People of all ages have started to realise the value of investing their surplus savings in a financial instrument to beat inflation and get financial growth. While there are multiple options available to invest your money, not all of them offer the same kind of absurdity and returns. An individual should choose the investment scheme that matches his risk appetite and gives reasonably high returns.
Individuals who do not want to gamble their money in investment options that offer no security of investment can choose fixed deposits (FD) or recurring deposits (RD) to meet their financial goals. Fixed deposits are fixed-return investment schemes. The fixed deposit interest rate is higher than a bank savings account but offers the same level of safety on the invested money. The fixed deposit minimum amount may be as low as Rs.1,000, and some open an account for a fixed deposit minimum amount of Rs.10,000 so that the investors can get substantial returns on their investment.
Here is a detailed guide to FDs and RDs and the difference between fixed deposit and recurring deposit schemes.
Fixed Deposit Explanation
A fixed deposit is an investment scheme that banks offer to customers. Under a fixed deposit scheme, the investor deposits a lump sum amount with the bank for a tenure ranging from 7 days to 10 years. The tenure of a fixed deposit scheme can vary between seven days to 20 years. An investor who has some short-term financial target can open an FD account for a short duration. Individuals who want to keep their money untouched for years to meet some long-term financial goal can choose a longer tenure.
The bank pays the FD holder a pre-decided interest on the deposit money. The fixed deposit interest rate varies for different investment schemes, the principal amount invested, and the fixed deposit tenure. Most investors choose a fixed deposit scheme over other investment options for the security it offers. The returns of a fixed deposit plan do not change with a change in the social, economic, or political environment of the country. Once the fixed deposit interest rate is decided by the bank, it remains unchanged for the entire FD tenure. The fixed deposit minimum amount is low enough to accommodate even small investors.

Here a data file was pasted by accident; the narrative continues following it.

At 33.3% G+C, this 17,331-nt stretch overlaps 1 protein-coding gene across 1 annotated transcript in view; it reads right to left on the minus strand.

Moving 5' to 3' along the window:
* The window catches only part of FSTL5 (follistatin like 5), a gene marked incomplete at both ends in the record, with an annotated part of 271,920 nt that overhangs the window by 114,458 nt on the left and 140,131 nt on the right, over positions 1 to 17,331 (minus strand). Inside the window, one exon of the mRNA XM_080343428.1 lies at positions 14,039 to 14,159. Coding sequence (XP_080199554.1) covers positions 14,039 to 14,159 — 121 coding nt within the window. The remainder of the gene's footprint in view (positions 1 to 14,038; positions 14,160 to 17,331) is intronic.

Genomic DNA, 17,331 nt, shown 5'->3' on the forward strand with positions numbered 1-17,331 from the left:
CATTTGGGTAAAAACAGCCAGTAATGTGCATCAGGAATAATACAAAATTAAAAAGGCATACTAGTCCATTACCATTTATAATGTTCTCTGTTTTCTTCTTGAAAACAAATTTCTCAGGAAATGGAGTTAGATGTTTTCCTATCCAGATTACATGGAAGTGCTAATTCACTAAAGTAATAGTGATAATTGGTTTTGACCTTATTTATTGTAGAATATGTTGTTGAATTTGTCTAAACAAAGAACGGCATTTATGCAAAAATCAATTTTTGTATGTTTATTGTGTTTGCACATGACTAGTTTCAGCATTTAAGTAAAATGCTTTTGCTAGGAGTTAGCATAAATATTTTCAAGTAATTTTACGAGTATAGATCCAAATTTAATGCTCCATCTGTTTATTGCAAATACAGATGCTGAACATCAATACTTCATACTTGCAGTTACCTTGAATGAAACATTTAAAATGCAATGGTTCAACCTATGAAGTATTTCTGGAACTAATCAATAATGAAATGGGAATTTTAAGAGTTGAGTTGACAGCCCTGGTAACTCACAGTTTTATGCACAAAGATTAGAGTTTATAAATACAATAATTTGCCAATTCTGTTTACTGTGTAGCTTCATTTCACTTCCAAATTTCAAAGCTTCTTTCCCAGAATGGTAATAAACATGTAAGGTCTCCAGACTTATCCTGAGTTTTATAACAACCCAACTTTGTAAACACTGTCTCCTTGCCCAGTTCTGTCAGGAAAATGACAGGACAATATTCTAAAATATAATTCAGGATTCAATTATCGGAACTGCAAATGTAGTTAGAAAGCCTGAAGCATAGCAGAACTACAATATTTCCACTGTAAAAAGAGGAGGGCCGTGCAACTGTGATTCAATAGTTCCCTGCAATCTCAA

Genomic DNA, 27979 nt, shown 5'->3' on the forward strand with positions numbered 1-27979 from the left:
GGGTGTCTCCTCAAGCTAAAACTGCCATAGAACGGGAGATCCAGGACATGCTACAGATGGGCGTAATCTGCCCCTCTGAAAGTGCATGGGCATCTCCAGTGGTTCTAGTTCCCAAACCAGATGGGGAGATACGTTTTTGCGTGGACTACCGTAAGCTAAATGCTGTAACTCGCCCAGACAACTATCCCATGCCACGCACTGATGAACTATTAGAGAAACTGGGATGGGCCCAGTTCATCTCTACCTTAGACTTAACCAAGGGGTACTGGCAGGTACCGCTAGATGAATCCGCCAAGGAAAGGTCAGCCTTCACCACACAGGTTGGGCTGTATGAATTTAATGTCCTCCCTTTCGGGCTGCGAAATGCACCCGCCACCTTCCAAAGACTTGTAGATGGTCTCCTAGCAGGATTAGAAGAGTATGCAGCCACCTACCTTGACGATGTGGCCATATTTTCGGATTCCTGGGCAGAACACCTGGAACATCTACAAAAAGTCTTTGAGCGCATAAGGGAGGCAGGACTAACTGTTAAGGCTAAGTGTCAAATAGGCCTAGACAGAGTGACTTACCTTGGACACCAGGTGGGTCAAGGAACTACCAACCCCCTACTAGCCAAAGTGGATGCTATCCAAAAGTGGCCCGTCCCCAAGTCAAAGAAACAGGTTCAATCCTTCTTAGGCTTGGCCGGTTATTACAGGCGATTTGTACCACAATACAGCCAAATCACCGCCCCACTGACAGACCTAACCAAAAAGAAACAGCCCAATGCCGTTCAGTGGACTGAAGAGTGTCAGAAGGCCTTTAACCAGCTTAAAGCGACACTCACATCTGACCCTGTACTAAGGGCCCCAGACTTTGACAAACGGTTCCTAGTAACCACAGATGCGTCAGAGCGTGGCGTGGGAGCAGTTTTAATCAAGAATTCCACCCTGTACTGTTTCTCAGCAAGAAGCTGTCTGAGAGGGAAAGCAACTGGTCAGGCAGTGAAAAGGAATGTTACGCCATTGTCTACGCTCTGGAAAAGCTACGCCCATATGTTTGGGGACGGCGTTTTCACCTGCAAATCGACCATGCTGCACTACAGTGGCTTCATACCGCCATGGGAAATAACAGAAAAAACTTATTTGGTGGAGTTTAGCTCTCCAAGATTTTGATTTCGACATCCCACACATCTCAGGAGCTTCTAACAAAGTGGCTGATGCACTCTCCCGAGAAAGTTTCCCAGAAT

Recurring Deposit Explanation
A recurring deposit is a term deposit, where the investor does not have to deposit a lump sum amount at the start of the recurring deposit account. He must deposit an amount of his choice at regular intervals throughout the life of the recurring deposit. The amount they deposit in the recurring deposit account keeps getting accumulated over the life of the RD account till maturity. Additionally, it accrues interest returns from the bank for the entire duration. When the recurring deposit matures, the depositor can use the principal and interest amount to meet their financial goals.
A recurring deposit is a wonderful way of encouraging even small investors to develop a habit of saving. Individuals like homemakers, college students, businessmen, etc., who cannot afford to spare a lump sum amount to invest in a single shot can opt for a recurring deposit. Here, they must deposit a small amount that they can keep aside from their monthly budget every month. Over the years, these small monthly amounts accumulate along with interest returns to create a substantial balance for the investor.
Difference Between Fixed Deposit and Recurring Deposit
Let us now understand the difference between fixed deposit and recurring deposit schemes.
- Nature of investment: Fixed deposits are a one-time investment scheme. The investor must invest an amount of their choice to start a fixed deposit account. The bank pays regular interest on the FD scheme till it matures. Recurring deposits are schemes where the investor deposits a fixed amount at regular time intervals for the entire RD tenure.
- Tenure of investment: The tenure of a fixed deposit varies between seven days to 20 years, while the tenure of a recurring deposit ranges between six months to 20 years.
- Minimum deposit: The minimum deposit amount for an FD is Rs.1,000 or Rs.10,000, depending on the bank’s policies. On the other hand, the minimum amount for an RD is Rs.100.
FDs and RDs are both good investment options and offer stable interest returns to investors. An investor can choose between the two options depending on his budget and investing needs.